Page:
Sports | Jun. 27 10:00 am EST
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World Cup group stage: What you need to know

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The group stage of the 2014 FIFA World Cup wrapped up yesterday. In case you haven’t been paying close attention, here’s what happened:

The USMNT survived the “Group of Death”

Everyone who made a commitment to see the US men’s national soccer team—whether among the legion in Brazil or the record-breaking numbers watching from home—has been rewarded. Improbably, the United States finished second in Group G—behind Germany and ahead of Ghana and Portugal—to qualify for the Round of 16. It’s the first time the USMNT has advanced past the group stage in consecutive World Cups.

Next up, the US faces stronger-than-usual Belgium, while Germany faces Algeria. Of note: three of four CONCACAF (North American) squads and five of six CONMEBOL (South American) teams advanced, while of the 13 UEFA (European) sides, only six made it through. (And it really should have been only five—Ivory Coast got jobbed.) That certainly speaks well to the strength of soccer in the Americas, which usually isn’t given enough credit for how strong it is.

That said, the Netherlands and France looked like the strongest teams in the group stage, while pre-tournament favorites Brazil and Argentina looked a little shaky.

Search ”world cup bracket” on Google and this is what you get.

Search ”world cup bracket” on Google and this is what you get. Pretty neat.

End of an era

Two European titles. One World Cup. Spain’s run of soccer dominance lasted six years, but it’s over now, as the most beautiful team in “The Beautiful Game” crashed out early.

I suppose one could have seen it coming—Barcelona, the club team from which Spain fielded many key players, saw its own dominant run ended recently, while captain Carles Puyol retired earlier this year and key midfielder Xavi was limited by injury—but it was still surprising to see it happen so unceremoniously and so quickly, in the group stage itself.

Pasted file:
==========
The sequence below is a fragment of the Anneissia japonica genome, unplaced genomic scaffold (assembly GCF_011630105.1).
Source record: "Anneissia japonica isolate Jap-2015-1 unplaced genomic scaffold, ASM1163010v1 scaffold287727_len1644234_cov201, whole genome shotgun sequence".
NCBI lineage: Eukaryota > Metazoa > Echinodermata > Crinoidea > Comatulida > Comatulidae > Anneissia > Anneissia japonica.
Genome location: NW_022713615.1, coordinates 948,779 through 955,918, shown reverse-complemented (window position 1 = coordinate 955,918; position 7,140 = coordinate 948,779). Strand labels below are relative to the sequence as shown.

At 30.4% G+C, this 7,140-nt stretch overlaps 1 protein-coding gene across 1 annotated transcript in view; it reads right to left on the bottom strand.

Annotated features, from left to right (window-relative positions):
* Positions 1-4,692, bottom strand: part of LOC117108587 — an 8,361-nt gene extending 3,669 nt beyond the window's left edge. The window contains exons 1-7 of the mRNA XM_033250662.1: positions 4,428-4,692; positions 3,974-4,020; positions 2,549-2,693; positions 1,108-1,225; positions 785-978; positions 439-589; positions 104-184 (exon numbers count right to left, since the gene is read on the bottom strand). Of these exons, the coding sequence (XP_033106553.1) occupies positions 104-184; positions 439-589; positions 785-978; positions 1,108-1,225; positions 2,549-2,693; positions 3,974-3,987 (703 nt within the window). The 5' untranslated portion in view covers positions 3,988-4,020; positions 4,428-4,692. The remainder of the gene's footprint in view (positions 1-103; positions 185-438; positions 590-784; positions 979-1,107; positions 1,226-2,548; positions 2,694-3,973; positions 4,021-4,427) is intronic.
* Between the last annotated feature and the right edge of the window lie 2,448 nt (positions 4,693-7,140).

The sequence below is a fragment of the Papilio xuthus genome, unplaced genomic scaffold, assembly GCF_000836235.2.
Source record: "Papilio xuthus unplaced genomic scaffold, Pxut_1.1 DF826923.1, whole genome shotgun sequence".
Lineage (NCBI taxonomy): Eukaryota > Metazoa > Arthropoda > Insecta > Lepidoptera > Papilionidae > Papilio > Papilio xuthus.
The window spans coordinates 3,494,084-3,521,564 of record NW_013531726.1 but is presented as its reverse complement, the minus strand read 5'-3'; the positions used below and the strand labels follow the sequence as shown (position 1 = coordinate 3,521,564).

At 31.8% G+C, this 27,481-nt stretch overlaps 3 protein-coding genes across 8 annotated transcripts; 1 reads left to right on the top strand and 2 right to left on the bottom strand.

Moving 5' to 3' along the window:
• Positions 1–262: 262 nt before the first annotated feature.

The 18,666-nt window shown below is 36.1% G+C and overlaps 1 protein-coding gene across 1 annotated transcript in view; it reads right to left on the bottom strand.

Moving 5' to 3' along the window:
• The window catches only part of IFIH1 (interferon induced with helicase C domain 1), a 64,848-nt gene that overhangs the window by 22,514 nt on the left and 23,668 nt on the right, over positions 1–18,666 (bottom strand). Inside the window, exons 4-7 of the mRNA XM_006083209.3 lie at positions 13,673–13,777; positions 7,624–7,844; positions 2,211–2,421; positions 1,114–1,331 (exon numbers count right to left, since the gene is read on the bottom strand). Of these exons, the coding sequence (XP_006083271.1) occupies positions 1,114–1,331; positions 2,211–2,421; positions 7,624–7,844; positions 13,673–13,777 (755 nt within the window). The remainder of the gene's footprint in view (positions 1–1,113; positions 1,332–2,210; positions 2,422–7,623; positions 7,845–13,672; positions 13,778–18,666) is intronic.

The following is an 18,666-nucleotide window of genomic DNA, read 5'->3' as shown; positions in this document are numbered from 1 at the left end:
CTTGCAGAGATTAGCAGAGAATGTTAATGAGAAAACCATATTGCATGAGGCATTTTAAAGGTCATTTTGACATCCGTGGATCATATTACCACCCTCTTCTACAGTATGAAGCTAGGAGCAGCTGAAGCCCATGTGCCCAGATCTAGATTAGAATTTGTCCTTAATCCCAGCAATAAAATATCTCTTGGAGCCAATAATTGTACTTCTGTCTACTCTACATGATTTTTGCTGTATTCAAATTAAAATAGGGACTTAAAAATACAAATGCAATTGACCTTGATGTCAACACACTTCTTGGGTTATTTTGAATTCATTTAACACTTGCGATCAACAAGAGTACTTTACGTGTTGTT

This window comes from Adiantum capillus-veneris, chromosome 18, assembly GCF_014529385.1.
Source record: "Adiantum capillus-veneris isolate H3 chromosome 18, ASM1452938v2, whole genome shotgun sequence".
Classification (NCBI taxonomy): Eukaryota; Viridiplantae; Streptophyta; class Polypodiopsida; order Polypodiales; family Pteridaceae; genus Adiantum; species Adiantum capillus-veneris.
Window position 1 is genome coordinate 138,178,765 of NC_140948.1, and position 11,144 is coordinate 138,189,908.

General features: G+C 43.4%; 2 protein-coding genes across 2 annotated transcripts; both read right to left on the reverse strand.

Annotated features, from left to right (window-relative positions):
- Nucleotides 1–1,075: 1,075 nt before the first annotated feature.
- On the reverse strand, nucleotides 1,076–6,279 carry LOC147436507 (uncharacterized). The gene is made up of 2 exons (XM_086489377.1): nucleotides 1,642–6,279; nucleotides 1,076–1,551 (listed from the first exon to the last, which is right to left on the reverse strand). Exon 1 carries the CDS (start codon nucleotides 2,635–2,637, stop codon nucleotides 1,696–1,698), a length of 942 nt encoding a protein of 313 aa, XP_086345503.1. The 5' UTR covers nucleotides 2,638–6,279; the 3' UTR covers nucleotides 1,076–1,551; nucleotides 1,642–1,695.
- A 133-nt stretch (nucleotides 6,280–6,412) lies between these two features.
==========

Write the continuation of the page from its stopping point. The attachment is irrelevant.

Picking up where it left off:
Klose ties Ronaldo for career World Cup goals lead; Muller hot on his tail

German forward Miroslav Klose isn’t a dominant possession player, but has a knack for being in the right place at the right time. The 36-year-old tied Brazilian legend Ronaldo’s record with his 15th career World Cup goal a few days ago, netting Germany’s second goal against Ghana.

Teammate Thomas Müller, meanwhile, has nine World Cup goals to his name. He scored five times in 2010, and this time around, already netted a hat trick against Portugal and the game-winner against the United States.

Müller is 24. Klose and Ronaldo’s record may not stand for long.

Charlie Suárez bit my finger shoulder

Uruguay’s Luis Suárez is immensely talented, but also might be a little crazy. Frustrated in a match against Italy, he bit opponent Giorgio Chiellini on the shoulder, and FIFA suspended him for about four months, ending his World Cup.

It’s not the first time he’s been suspended for this sort of stunt. Over the last four years, Suárez was suspended for two separate biting incidents for a combined 17 games. He also has eight games for racial abuse on his rap sheet.

Messi can score after all

If you follow enough sports, you realize that fans in all sports look for any reason to trash the megastars of the time. In soccer, over the past four years, fans and commentators were pointing out all-time great Lionel Messi’s thin World Cup stat-line as if it somehow disqualified the Argentinian from being mentioned in the same breath as legends like Maradona and Pelé.

Well, Messi has a tournament-leading four goals in three games in this World Cup. So much for that.

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COMMENTS (2)

  1. Anonymous • June 27, 2014 at 11:41 pm • Reply

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